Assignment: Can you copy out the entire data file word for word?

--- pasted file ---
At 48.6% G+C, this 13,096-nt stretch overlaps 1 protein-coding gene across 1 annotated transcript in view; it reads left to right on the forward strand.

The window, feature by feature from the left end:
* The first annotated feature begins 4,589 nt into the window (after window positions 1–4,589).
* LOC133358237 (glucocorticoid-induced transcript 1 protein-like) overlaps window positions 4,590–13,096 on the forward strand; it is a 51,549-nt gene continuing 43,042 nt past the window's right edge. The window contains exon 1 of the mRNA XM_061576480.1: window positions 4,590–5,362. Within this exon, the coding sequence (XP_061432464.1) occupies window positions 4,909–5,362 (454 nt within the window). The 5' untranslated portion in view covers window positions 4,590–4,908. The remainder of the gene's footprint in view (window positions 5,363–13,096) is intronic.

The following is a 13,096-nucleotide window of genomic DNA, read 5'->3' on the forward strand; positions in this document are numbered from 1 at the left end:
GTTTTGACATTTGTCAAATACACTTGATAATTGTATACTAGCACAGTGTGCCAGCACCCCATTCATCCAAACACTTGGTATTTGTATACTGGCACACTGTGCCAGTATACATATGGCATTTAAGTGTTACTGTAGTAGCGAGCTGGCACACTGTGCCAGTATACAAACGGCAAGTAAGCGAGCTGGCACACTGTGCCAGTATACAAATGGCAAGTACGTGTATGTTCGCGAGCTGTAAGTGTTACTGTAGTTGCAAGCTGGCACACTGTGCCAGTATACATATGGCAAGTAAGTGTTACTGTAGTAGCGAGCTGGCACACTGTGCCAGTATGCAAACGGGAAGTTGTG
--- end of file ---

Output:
At 48.6% G+C, this 13,096-nt stretch overlaps 1 protein-coding gene across 1 annotated transcript in view; it reads left to right on the forward strand.

The window, feature by feature from the left end:
* The first annotated feature begins 4,589 nt into the window (after window positions 1–4,589).
* LOC133358237 (glucocorticoid-induced transcript 1 protein-like) overlaps window positions 4,590–13,096 on the forward strand; it is a 51,549-nt gene continuing 43,042 nt past the window's right edge. The window contains exon 1 of the mRNA XM_061576480.1: window positions 4,590–5,362. Within this exon, the coding sequence (XP_061432464.1) occupies window positions 4,909–5,362 (454 nt within the window). The 5' untranslated portion in view covers window positions 4,590–4,908. The remainder of the gene's footprint in view (window positions 5,363–13,096) is intronic.

The following is a 13,096-nucleotide window of genomic DNA, read 5'->3' on the forward strand; positions in this document are numbered from 1 at the left end:
GTTTTGACATTTGTCAAATACACTTGATAATTGTATACTAGCACAGTGTGCCAGCACCCCATTCATCCAAACACTTGGTATTTGTATACTGGCACACTGTGCCAGTATACATATGGCATTTAAGTGTTACTGTAGTAGCGAGCTGGCACACTGTGCCAGTATACAAACGGCAAGTAAGCGAGCTGGCACACTGTGCCAGTATACAAATGGCAAGTACGTGTATGTTCGCGAGCTGTAAGTGTTACTGTAGTTGCAAGCTGGCACACTGTGCCAGTATACATATGGCAAGTAAGTGTTACTGTAGTAGCGAGCTGGCACACTGTGCCAGTATGCAAACGGGAAGTTGTG